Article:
Australia/Israel Review

Editorial: A sustainable end to the war with Hamas

Dec 19, 2023 | Colin Rubenstein

Israeli soldiers standing next to the entrance to a tunnel in the Palestinian refugee camp of Jabalia, on the outskirts of Gaza City, northern Gaza Strip, December 8, 2023 (Image: Atef Safadi/EPA/AAP)
Israeli soldiers standing next to the entrance to a tunnel in the Palestinian refugee camp of Jabalia, on the outskirts of Gaza City, northern Gaza Strip, December 8, 2023 (Image: Atef Safadi/EPA/AAP)

On December 12, Australia’s Prime Minister and Foreign Minister made a deliberate but very ill-advised decision to break ranks with the US, the UK, Germany and other Western allies and vote in favour of a UN General Assembly (UNGA) resolution calling for an immediate humanitarian ceasefire in the war between Israel and Hamas.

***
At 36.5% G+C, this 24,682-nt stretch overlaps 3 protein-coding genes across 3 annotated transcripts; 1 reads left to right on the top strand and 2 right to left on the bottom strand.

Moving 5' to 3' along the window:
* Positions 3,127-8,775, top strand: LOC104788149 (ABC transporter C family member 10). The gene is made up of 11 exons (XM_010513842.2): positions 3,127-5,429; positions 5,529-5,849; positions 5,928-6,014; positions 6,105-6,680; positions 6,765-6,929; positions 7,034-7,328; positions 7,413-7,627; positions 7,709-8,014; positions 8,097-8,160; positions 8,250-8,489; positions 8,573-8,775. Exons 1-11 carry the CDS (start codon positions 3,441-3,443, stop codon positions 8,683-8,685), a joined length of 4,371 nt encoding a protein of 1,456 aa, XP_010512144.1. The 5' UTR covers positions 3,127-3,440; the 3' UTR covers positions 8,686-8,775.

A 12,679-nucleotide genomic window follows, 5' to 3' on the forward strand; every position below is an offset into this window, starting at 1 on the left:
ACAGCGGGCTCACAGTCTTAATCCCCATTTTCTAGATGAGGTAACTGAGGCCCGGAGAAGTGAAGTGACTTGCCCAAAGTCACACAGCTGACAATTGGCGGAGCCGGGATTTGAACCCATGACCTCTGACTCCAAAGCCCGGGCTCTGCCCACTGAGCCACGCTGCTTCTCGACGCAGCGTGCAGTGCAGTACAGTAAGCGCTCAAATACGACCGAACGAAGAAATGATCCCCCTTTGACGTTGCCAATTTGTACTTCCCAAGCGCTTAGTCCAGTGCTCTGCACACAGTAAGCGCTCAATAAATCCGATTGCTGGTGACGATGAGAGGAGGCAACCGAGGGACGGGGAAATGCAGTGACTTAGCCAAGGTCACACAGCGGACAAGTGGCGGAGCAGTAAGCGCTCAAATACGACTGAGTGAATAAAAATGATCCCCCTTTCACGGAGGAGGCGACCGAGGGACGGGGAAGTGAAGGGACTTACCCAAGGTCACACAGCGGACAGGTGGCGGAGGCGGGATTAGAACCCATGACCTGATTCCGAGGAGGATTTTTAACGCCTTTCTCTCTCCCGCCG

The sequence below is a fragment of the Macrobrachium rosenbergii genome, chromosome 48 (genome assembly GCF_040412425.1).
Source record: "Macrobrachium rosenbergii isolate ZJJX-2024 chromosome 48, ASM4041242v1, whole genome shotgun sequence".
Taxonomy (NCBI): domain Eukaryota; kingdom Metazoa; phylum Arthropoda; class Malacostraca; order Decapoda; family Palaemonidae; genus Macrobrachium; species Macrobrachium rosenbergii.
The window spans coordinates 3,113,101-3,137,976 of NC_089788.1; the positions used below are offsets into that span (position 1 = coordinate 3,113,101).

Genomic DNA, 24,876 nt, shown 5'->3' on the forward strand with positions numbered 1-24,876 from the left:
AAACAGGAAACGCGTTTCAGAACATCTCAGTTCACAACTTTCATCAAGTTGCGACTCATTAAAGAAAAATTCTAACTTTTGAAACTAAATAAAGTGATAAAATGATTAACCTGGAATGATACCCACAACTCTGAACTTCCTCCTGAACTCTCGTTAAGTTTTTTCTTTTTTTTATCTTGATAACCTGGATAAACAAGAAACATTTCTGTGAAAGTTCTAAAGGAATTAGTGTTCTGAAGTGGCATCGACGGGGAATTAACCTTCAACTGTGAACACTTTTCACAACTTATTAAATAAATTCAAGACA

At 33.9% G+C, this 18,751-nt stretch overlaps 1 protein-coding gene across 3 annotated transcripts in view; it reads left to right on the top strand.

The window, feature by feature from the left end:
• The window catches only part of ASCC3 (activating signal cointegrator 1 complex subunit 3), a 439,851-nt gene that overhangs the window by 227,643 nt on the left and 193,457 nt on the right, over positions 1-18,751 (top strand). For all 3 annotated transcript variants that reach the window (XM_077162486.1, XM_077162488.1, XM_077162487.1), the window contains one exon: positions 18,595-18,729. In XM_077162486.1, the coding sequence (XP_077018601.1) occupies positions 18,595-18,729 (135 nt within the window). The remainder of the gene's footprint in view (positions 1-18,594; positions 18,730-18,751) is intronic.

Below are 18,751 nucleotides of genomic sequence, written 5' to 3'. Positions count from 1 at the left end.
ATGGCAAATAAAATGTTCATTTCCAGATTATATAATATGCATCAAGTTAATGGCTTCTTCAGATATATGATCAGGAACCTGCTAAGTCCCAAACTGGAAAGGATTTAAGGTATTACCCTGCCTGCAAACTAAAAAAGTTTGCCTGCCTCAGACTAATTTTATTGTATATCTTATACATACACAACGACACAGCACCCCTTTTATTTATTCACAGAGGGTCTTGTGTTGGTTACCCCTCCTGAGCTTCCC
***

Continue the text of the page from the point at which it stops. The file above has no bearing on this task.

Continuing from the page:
Although the resolution includes a call for the release of all hostages Hamas is still holding in Gaza, it doesn’t make a ceasefire conditional on this. Indeed, Hamas is not even mentioned. It is thus much weaker than the formula that worked in the war’s previous multi-day temporary pause, when Hamas agreed to daily hostage releases in exchange for that pause, increased aid shipments and the release of some Palestinian prisoners in Israeli jails. 

Moreover, this profoundly disappointing vote contradicted the positive policy goals for a “sustainable ceasefire” set out in an admittedly somewhat internally contradictory joint statement released by Australia, Canada and New Zealand the previous night – namely, release of all hostages, the end of the use of Gaza civilians as human shields, and Hamas being disarmed.

It should be obvious that the only way to achieve any such outcome is for the military pressure on Hamas to continue until that barbaric terror organisation is prepared to concede these terms. Voting in favour of an UNGA resolution calling for an “immediate humanitarian ceasefire” – but making no call for Hamas to either lay down its arms or end its appalling practice of misusing Gaza civilians as human shields – amounted to effectively calling for an end to that military pressure on Hamas. If implemented, this resolution would make it less likely that the “sustainable ceasefire” Australia appropriately supports will ever be achieved.